Does Downsizing the US military Represent a Decrease in our Military Capability?

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“We also have fewer horses and bayonets.” –President Barack Obama

As Mitt Romney and the nation learned from this embarrassing exchange on the national stage, the downsizing in quantity of military hardware does not necessarily imply a decline in military capability. On the contrary with advances in long-range and precision-capability technology, boots on the ground are becoming as obsolete as horses and bayonets are.
The preferred method of waging war in the Obama administration has been from the sky by employing unpiloted drones. Not only does this method spare the risk of losing American soldiers, but the more the Pentagon relies on it, the need for ground forces is diminished. The US does not need boots to carry out its military objectives. It needs wings.

Secretary of Defense Chuck Hagel recently announced plans to scale down active-duty soldiers to pre-World War II levels. “An army of this size is larger than required to meet the demands of our defense strategy,” Hagel said. Defense spending, however, remains higher than during the massive arms race of the Cold War. Since World War II, the US has maintained its armed forces with the notion of needing to be able to fight a war on two fronts at anytime, anywhere in the world. It has been seventy years since the US waged total war in the Atlantic and Pacific simultaneously. This kind of conflict is obsolete.

Public opinion in the US is not willing to accept the large death tolls associated with total war. Never again will the results of D-Day, for example, be acceptable, where the field was won and the tides of the war were turned favorably at the cost of 29,000 soldiers. The 58,000 soldiers killed in Vietnam a generation later provoked mass public outrage and tore apart the social fabric of the nation, from which, in terms of the left-right dichotomy, American society has never recovered. American sea and air power reign supreme.

During the Korean and Vietnam Wars, enemy leaders accurately calculated that in order to stymie a US victory, they would have to inflict immoderate fatalities on US ground forces. Ho Chi Minh is famously quoted as saying, “You will kill ten of us, we will kill one of you, but in the end, you will tire of it first.” The 58,000 dead are incomparable to the millions of fatalities suffered by the Vietnamese. In the Korean War, the Chinese lost hundreds of thousands of soldiers, while the US suffered roughly 38,000 fatalities.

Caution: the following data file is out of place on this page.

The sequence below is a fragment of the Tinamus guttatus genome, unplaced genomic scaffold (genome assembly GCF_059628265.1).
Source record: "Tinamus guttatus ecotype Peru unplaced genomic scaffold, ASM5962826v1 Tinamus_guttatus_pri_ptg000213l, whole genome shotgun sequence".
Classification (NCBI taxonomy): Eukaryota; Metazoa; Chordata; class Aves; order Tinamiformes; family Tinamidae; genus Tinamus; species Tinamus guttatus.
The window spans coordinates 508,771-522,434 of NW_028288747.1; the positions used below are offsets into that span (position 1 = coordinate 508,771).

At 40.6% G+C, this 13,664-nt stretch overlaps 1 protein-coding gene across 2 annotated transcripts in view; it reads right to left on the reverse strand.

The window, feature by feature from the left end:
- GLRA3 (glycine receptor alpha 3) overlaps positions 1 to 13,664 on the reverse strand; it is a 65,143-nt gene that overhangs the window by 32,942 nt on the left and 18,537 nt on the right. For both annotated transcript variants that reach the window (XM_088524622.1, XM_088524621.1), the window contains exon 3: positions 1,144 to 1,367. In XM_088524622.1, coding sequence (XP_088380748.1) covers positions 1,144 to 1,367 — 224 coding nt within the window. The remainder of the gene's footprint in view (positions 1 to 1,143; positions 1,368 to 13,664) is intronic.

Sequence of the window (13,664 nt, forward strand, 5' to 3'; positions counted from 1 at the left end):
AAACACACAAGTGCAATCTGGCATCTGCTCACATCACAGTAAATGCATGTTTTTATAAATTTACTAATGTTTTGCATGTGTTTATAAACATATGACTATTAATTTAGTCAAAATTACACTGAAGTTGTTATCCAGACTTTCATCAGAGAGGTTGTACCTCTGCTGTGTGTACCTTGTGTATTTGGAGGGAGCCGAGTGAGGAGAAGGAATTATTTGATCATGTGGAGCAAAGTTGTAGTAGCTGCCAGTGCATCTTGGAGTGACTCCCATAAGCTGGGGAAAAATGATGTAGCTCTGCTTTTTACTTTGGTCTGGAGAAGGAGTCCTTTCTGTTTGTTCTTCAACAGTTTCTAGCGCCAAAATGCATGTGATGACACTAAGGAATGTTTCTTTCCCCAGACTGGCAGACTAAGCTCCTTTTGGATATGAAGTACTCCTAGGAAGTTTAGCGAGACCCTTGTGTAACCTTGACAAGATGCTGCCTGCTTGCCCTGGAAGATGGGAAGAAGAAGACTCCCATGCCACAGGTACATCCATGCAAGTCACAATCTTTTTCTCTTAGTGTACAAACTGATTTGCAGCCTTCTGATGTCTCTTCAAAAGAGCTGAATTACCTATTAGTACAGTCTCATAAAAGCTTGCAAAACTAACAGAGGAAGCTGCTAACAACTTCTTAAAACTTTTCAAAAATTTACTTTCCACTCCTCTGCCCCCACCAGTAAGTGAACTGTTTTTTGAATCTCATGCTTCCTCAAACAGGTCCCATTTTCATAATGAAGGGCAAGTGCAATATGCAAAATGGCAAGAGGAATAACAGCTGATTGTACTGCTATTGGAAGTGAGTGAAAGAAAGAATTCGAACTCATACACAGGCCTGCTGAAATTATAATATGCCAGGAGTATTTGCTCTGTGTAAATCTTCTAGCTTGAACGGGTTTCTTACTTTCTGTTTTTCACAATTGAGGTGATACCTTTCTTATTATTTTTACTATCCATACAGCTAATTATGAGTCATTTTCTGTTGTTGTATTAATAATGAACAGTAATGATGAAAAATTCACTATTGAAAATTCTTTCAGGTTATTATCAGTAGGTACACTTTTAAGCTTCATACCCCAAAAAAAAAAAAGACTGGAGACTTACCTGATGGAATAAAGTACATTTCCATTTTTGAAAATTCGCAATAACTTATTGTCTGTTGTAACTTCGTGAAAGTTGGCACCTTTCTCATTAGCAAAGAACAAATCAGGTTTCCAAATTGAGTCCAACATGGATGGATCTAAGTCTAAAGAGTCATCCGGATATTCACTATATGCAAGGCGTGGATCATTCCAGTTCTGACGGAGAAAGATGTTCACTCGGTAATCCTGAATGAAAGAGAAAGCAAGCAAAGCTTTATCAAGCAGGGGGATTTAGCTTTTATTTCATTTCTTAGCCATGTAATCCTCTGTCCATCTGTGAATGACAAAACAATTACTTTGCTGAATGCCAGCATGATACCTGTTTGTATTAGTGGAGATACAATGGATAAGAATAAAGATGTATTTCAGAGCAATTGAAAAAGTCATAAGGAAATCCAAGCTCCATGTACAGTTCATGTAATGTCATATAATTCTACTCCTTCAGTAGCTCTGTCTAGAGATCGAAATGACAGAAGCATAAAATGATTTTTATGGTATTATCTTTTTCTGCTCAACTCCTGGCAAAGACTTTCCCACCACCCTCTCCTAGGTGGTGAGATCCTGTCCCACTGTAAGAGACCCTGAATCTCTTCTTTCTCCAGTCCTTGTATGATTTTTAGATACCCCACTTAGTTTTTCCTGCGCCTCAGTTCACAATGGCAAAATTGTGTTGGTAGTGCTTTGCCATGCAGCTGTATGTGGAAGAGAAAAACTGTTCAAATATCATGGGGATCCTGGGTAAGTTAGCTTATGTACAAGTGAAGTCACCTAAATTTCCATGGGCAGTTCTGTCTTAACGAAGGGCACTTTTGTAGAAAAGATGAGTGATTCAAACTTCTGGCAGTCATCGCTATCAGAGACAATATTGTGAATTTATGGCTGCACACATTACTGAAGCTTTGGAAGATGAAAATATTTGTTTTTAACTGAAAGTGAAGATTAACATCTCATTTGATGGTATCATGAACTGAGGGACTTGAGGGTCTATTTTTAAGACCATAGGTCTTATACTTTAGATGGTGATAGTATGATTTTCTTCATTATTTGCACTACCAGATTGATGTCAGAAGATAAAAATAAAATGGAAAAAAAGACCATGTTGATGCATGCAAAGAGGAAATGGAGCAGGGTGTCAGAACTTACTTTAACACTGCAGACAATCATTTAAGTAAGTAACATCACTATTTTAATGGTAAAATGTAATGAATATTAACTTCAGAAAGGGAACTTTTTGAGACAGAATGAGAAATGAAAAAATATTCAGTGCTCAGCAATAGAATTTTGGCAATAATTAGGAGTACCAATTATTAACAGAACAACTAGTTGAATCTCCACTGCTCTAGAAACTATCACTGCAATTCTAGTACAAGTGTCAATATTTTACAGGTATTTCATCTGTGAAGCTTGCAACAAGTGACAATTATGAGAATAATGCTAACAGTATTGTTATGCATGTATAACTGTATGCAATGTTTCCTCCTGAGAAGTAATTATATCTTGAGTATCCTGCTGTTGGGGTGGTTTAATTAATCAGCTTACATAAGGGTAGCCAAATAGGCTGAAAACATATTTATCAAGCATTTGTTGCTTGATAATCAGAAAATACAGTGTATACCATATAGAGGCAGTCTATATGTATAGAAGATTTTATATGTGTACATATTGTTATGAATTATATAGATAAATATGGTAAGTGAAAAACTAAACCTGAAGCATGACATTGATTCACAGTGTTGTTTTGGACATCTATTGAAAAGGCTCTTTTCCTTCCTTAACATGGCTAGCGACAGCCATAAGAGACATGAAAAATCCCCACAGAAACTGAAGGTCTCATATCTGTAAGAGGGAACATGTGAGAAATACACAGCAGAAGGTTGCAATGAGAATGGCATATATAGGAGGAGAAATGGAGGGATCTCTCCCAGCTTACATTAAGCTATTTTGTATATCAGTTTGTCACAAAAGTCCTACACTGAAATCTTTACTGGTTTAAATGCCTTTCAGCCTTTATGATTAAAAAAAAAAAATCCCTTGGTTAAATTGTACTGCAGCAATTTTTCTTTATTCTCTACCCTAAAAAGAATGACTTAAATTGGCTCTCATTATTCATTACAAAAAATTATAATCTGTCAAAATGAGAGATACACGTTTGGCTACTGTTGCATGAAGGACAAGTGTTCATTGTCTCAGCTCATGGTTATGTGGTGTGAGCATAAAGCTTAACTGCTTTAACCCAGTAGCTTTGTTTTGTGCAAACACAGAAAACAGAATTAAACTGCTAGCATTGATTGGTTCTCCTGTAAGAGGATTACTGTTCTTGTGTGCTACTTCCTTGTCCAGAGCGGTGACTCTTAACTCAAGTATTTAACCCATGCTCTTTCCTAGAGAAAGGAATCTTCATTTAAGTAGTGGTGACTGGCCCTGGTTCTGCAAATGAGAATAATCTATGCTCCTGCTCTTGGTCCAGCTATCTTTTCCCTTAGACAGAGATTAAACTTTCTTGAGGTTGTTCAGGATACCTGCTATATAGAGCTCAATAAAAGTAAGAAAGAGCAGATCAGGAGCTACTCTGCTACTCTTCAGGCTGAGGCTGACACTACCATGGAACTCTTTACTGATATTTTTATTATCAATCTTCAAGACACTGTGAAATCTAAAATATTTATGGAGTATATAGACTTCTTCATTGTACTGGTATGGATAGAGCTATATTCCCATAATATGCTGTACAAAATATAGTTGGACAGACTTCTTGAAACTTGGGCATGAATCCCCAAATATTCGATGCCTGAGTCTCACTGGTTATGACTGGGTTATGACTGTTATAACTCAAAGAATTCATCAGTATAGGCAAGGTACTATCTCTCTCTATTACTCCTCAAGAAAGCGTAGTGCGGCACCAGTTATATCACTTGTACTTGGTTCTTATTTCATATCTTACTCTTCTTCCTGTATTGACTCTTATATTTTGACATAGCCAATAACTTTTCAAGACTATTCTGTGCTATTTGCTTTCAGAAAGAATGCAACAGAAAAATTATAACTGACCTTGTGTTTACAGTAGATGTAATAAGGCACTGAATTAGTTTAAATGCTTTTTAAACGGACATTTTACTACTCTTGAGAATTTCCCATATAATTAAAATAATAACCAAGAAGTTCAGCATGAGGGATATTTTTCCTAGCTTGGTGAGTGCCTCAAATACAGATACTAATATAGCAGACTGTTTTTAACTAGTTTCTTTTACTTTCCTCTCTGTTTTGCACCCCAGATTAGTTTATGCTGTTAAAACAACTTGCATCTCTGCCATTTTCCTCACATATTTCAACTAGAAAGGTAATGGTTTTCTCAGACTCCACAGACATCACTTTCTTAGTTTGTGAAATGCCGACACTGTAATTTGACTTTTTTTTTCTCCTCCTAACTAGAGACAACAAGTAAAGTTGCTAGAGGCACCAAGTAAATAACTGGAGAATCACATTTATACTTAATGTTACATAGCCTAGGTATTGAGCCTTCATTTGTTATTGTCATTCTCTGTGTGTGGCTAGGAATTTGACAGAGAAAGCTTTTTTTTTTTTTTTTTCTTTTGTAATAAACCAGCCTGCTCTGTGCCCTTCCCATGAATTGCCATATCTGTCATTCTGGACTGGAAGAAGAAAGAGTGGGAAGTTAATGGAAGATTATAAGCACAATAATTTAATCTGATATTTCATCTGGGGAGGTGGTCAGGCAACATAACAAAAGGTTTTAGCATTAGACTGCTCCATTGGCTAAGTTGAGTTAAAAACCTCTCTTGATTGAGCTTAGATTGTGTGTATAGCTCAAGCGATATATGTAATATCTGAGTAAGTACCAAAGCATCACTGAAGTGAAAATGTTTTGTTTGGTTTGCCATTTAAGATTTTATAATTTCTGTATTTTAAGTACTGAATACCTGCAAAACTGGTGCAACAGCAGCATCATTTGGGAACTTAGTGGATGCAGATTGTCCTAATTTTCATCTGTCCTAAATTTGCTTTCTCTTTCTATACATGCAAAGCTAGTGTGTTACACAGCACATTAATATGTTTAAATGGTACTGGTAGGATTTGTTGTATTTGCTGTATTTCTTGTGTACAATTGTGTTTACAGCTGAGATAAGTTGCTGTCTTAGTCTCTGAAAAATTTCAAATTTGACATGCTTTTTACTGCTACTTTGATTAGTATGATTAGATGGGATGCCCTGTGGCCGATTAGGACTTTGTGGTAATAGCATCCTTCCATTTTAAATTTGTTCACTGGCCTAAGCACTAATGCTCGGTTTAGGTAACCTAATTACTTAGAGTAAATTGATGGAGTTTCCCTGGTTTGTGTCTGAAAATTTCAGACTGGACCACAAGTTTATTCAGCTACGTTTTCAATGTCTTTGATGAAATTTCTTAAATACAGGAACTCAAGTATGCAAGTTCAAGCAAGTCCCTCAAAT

Despite US naval and air superiority, and the extreme advantage in terms of casualties, neither war resulted in an American victory. While the Obama Administration’s decision to scale down the military is being regarded as historic, it does not represent retreat. Since World War II, US ground forces have been a weakness to the defense mission. This is not due to poor soldiering, but to the inability of the American public to stomach casualties. A trend has emerged of removing US servicemen and women from combat in favor of technology that is controlled safely away from the battlefield.

The absence of soldiers also carries the extra advantage of avoiding troublesome political maneuvering and simplifies the process of eliminating perceived threats. It allows for attacks in nations with whom the US has no official quarrel, as evidenced by the multitudes of drone strikes in Pakistan, Yemen and Somalia. Rather than being prepared to fight a monolithic two-front war, the US military is now prepared to attack any individual or group that is regarded as threatening.

The drone program is not without its dissenters, but the government lends less credibility to those opposed. Protesters have more credence if their family members are being brought home in American flags. The drone program eliminates that necessary expenditure of political capital and further isolates the public from the process of waging war.
Those lamenting a US “retreat” need not worry, and those hopeful of a scaled-down global role will be disappointed. The “one” soldier referenced by Ho Chi Minh is being taken out of the picture, as it was indeed the US who tired of fatalities first. But this will not hamper the US’ ability to carry out military operations globally. It will strengthen it.

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